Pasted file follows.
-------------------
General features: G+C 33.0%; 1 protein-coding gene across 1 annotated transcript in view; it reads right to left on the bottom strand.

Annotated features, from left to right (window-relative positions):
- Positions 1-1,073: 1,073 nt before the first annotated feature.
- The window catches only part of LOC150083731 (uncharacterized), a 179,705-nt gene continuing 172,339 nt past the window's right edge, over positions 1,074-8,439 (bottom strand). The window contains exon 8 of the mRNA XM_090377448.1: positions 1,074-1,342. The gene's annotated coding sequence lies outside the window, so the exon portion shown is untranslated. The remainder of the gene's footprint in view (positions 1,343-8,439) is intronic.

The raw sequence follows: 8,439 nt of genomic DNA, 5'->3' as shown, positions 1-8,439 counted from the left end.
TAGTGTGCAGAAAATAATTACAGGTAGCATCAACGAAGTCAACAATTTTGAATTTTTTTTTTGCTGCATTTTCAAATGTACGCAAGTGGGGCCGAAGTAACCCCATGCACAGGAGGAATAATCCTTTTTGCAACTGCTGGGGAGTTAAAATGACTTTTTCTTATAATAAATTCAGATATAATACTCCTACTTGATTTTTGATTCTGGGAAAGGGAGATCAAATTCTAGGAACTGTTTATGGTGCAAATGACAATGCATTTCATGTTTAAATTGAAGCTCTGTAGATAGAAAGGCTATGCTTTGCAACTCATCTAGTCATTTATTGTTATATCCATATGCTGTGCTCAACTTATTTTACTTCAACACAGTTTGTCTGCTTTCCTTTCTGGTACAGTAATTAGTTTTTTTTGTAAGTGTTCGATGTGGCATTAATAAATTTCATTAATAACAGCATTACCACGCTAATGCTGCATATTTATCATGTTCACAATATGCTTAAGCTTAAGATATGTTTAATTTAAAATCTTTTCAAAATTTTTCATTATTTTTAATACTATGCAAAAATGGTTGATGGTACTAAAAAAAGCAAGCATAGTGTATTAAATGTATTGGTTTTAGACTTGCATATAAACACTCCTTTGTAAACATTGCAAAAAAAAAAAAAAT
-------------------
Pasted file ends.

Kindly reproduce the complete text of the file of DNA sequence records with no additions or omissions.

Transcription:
General features: G+C 33.0%; 1 protein-coding gene across 1 annotated transcript in view; it reads right to left on the bottom strand.

Annotated features, from left to right (window-relative positions):
- Positions 1-1,073: 1,073 nt before the first annotated feature.
- The window catches only part of LOC150083731 (uncharacterized), a 179,705-nt gene continuing 172,339 nt past the window's right edge, over positions 1,074-8,439 (bottom strand). The window contains exon 8 of the mRNA XM_090377448.1: positions 1,074-1,342. The gene's annotated coding sequence lies outside the window, so the exon portion shown is untranslated. The remainder of the gene's footprint in view (positions 1,343-8,439) is intronic.

The raw sequence follows: 8,439 nt of genomic DNA, 5'->3' as shown, positions 1-8,439 counted from the left end.
TAGTGTGCAGAAAATAATTACAGGTAGCATCAACGAAGTCAACAATTTTGAATTTTTTTTTTGCTGCATTTTCAAATGTACGCAAGTGGGGCCGAAGTAACCCCATGCACAGGAGGAATAATCCTTTTTGCAACTGCTGGGGAGTTAAAATGACTTTTTCTTATAATAAATTCAGATATAATACTCCTACTTGATTTTTGATTCTGGGAAAGGGAGATCAAATTCTAGGAACTGTTTATGGTGCAAATGACAATGCATTTCATGTTTAAATTGAAGCTCTGTAGATAGAAAGGCTATGCTTTGCAACTCATCTAGTCATTTATTGTTATATCCATATGCTGTGCTCAACTTATTTTACTTCAACACAGTTTGTCTGCTTTCCTTTCTGGTACAGTAATTAGTTTTTTTTGTAAGTGTTCGATGTGGCATTAATAAATTTCATTAATAACAGCATTACCACGCTAATGCTGCATATTTATCATGTTCACAATATGCTTAAGCTTAAGATATGTTTAATTTAAAATCTTTTCAAAATTTTTCATTATTTTTAATACTATGCAAAAATGGTTGATGGTACTAAAAAAAGCAAGCATAGTGTATTAAATGTATTGGTTTTAGACTTGCATATAAACACTCCTTTGTAAACATTGCAAAAAAAAAAAAAAT